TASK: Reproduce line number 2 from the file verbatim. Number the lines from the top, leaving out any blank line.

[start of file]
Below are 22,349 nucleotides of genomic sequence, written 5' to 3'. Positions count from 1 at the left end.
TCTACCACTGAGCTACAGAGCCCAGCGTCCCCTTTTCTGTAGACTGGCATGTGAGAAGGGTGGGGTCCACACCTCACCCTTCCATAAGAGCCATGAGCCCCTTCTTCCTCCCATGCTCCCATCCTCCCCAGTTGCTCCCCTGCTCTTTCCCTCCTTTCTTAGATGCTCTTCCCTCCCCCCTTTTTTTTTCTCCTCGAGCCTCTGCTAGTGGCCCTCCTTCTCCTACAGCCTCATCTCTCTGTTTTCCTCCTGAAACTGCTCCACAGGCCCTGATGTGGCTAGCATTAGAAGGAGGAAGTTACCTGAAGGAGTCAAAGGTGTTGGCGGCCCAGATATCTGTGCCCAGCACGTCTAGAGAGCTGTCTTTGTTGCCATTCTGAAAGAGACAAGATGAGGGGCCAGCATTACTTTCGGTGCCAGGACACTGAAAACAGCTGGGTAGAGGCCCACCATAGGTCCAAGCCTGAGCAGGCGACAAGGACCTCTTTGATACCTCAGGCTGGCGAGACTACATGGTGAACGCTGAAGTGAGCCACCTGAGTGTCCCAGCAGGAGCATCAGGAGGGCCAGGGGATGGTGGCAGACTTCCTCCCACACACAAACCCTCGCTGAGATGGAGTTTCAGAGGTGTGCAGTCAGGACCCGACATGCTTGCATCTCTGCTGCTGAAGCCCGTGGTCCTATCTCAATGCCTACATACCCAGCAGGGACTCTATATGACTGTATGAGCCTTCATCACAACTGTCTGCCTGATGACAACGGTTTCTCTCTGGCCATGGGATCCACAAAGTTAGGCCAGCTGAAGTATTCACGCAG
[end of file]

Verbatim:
TCTACCACTGAGCTACAGAGCCCAGCGTCCCCTTTTCTGTAGACTGGCATGTGAGAAGGGTGGGGTCCACACCTCACCCTTCCATAAGAGCCATGAGCCCCTTCTTCCTCCCATGCTCCCATCCTCCCCAGTTGCTCCCCTGCTCTTTCCCTCCTTTCTTAGATGCTCTTCCCTCCCCCCTTTTTTTTTCTCCTCGAGCCTCTGCTAGTGGCCCTCCTTCTCCTACAGCCTCATCTCTCTGTTTTCCTCCTGAAACTGCTCCACAGGCCCTGATGTGGCTAGCATTAGAAGGAGGAAGTTACCTGAAGGAGTCAAAGGTGTTGGCGGCCCAGATATCTGTGCCCAGCACGTCTAGAGAGCTGTCTTTGTTGCCATTCTGAAAGAGACAAGATGAGGGGCCAGCATTACTTTCGGTGCCAGGACACTGAAAACAGCTGGGTAGAGGCCCACCATAGGTCCAAGCCTGAGCAGGCGACAAGGACCTCTTTGATACCTCAGGCTGGCGAGACTACATGGTGAACGCTGAAGTGAGCCACCTGAGTGTCCCAGCAGGAGCATCAGGAGGGCCAGGGGATGGTGGCAGACTTCCTCCCACACACAAACCCTCGCTGAGATGGAGTTTCAGAGGTGTGCAGTCAGGACCCGACATGCTTGCATCTCTGCTGCTGAAGCCCGTGGTCCTATCTCAATGCCTACATACCCAGCAGGGACTCTATATGACTGTATGAGCCTTCATCACAACTGTCTGCCTGATGACAACGGTTTCTCTCTGGCCATGGGATCCACAAAGTTAGGCCAGCTGAAGTATTCACGCAG